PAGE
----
Understanding Well-being Data

chapter 3 Looking at Well-being Data in Context

3 Looking at Well-being Data in Context

Understanding the where, what, how, who and why is important to any social research. This chapter poses these questions about data and well-being in various ways. We look at well-being measurement, appraising the pros and cons of different forms of data and approaches, acknowledging that all data have limits and that context should drive any chosen approach. It presents examples of qualitative data available through interviews and ethnographies, and quantitative data through surveys, and administrative records. We focus on objective well-being data and a case study of the OECD reveals the volume of decision-making behind international objective indicators. Such human intervention is rarely visible, but is important and useful to improve understanding and comprehension of well-being data more generally.

3.2Accounts of Well-being

Example 1 Wellbeing is a positive state that people experience when they are able to meet their needs for strong social relationships, equality of opportunity, rewarding work, economic and physical security, health, and opportunities to participate in cultural activities and enjoy contact with nature. It is enhanced when an individual is able to fulfil personal goals and achieve a sense […]

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3.2.1Objective lists

Objective lists of well-being involve a list of assumptions regarding basic human needs, rights and conditions that are believed to impact on well-being. A simplified example is the Human Development Index (HDI), which is a composite index of three separate indicators: life expectancy, education and gross national income per capita. A composite index means a single number is calculated from […]

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3.2.2Preference satisfaction

Preference satisfaction accounts work on the premise that ‘what is best for someone is what would best fulfil all of his desires’ . This is how economists have long approached understanding well-being . The rationale behind expressing well-being like this for economists is that people’s preferences are revealed by what they purchase (see Chap. 2, Box 2.4 for a description). […]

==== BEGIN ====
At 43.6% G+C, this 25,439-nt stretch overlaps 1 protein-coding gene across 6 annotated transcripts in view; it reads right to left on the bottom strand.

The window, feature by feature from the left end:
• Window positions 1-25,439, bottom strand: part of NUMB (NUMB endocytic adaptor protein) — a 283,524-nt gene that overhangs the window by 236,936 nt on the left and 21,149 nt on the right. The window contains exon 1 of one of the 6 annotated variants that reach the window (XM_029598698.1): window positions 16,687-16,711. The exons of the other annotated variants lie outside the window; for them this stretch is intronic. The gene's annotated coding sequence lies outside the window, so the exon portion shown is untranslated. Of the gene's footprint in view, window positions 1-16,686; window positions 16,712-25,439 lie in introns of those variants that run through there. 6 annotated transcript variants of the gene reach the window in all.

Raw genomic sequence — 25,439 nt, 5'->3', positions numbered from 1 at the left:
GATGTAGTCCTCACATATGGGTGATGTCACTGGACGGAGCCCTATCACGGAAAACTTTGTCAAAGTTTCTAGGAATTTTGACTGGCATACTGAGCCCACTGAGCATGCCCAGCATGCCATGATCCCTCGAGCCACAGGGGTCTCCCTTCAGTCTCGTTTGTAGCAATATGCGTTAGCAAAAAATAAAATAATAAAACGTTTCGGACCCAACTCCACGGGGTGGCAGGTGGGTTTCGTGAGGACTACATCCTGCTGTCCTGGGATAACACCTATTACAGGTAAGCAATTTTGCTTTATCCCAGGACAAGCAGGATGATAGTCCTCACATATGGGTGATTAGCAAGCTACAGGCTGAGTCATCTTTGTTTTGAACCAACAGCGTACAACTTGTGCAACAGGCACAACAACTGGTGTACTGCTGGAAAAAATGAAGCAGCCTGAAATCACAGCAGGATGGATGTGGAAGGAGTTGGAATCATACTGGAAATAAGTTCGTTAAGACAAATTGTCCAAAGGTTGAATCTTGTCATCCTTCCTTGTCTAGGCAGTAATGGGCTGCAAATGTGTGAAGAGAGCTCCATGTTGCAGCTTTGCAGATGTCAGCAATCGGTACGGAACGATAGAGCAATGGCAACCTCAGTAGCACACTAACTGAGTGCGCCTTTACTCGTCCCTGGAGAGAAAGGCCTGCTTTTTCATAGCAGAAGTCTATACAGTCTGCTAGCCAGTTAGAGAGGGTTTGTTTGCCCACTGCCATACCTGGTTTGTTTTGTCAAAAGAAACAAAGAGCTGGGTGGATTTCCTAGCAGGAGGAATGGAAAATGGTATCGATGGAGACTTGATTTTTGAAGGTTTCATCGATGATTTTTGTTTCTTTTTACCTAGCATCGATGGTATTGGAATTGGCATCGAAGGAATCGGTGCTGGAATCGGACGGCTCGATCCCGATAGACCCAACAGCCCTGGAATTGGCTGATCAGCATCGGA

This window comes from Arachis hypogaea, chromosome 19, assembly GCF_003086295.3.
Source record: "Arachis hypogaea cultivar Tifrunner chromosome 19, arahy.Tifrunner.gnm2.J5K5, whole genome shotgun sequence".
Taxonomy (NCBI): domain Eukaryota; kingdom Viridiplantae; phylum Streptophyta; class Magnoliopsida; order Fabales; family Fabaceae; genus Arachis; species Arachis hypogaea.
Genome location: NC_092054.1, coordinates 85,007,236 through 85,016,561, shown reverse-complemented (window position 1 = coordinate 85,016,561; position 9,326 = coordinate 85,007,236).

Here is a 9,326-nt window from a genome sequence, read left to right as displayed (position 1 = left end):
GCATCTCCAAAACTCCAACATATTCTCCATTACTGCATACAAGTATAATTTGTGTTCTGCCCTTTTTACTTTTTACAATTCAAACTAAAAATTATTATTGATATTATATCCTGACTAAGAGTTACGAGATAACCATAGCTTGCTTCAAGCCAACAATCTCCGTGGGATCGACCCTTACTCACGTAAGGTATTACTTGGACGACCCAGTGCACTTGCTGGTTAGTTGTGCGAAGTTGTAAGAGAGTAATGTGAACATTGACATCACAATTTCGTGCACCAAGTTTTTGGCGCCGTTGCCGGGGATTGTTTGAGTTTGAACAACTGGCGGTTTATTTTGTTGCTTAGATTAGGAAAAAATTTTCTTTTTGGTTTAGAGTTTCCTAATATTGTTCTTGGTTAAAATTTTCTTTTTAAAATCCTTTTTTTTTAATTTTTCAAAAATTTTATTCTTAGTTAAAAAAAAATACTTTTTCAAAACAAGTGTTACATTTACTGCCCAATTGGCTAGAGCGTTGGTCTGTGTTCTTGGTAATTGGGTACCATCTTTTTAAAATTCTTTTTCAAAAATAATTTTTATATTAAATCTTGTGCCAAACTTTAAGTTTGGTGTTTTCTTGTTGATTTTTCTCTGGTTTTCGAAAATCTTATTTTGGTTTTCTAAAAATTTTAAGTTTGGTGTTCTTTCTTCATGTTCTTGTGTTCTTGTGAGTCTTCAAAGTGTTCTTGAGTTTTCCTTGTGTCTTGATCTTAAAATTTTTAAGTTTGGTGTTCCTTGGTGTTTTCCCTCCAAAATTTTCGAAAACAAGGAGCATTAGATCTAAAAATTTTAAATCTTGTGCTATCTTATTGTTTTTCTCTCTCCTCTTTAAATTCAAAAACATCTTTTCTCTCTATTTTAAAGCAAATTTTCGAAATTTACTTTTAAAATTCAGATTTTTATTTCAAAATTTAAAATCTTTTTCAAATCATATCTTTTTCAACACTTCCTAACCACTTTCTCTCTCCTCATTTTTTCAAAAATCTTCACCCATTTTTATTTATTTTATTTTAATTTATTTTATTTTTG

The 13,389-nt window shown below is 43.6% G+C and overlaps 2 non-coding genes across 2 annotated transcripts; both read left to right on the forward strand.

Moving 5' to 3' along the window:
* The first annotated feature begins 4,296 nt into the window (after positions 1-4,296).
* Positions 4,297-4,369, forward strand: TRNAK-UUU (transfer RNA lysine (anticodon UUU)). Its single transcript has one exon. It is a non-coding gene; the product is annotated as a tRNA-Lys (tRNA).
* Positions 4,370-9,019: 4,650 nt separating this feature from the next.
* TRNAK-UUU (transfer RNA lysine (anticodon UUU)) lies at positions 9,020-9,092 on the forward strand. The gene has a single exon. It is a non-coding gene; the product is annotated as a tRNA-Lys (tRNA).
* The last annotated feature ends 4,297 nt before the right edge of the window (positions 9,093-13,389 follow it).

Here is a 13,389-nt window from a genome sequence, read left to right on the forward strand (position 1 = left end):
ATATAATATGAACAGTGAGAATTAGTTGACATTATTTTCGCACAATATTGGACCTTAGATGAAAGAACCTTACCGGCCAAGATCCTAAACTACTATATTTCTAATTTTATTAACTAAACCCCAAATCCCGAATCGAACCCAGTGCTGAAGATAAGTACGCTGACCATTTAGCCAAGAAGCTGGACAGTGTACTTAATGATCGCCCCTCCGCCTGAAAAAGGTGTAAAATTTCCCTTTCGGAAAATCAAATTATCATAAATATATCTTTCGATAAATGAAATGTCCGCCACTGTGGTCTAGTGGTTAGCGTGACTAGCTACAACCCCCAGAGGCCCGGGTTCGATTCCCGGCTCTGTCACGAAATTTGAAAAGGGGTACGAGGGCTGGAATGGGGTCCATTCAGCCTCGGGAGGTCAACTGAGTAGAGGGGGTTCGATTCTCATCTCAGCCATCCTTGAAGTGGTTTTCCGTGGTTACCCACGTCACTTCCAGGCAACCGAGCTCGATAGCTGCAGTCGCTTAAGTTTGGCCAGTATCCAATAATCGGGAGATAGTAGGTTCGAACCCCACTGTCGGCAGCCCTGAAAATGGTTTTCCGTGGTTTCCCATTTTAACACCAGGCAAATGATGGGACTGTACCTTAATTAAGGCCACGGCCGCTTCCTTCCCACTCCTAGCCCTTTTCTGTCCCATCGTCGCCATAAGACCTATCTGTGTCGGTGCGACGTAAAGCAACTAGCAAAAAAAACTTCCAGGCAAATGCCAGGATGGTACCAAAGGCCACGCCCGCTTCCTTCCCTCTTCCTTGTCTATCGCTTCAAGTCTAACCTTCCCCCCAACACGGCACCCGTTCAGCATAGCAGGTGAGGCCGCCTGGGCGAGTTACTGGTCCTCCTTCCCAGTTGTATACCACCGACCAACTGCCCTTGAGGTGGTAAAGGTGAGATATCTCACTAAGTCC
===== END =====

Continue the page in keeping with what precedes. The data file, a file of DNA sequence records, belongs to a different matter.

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3.2.3Mental States (or Subjective Well-being)

Subjective well-being is ‘an umbrella term’ which covers three strands of a person’s self-assessment of their happiness levels: life satisfaction, mood and meaning. The whole of Chap. 4 is about subjective well-being, so we only cover it briefly here. The term can also, confusingly, be used to just describe mood or happiness, rather than necessarily encompassing all concepts. Subjective well-being […]

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3.3Everyday well-being data: asking people questions about their lives

Well-being data are not only for policy-makers or international economic development agencies. They can be collected in various ways available to us in everyday situations. Many of us have seen an increase in emails popping into our inboxes or Facebook timelines asking us to complete some kind of questionnaire about our well-being. COVID-19 has seen collection of these kinds of […]

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3.3.1Questionnaire data

If the idea of data collection is new to you, perhaps the easiest way to imagine well-being data being collected is by using a questionnaire that asks people how they feel about things related to their well-being. Questionnaires are easily distributed, and ask the same questions in the same way and can be repeated numerous times with the same or […]

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3.3.2Interview data

Interviewers are able to ask people what they think well-being means and what things are important in their life. We have already noted that questionnaires are used in national-level survey data collection; these usually use closed questions which can easily be added up quantitatively. The questions are asked by ‘interviewers’, whose job is to ask closed questions and make the […]

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3.3.3Ethnographic data

Another way that interview data might be useful for understanding well-being would be in the case of ethnographic research investigating the impact of a social policy. Ethnography involves a researcher spending a long time in their research site. This means they understand as much about the context in which they are collecting data as possible. For example, Kelly Bogue was […]

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3.3.4Secondary qualitative data

Qualitative data are increasingly collected with a view to the data being used again. This means those collecting data must be mindful of this when designing the questions asked and ensuring interviewees give permissions for storage, secondary access (used by someone else) and re-use (in publications or otherwise). Secondary data usage involves analysing data collected by someone else, as opposed […]

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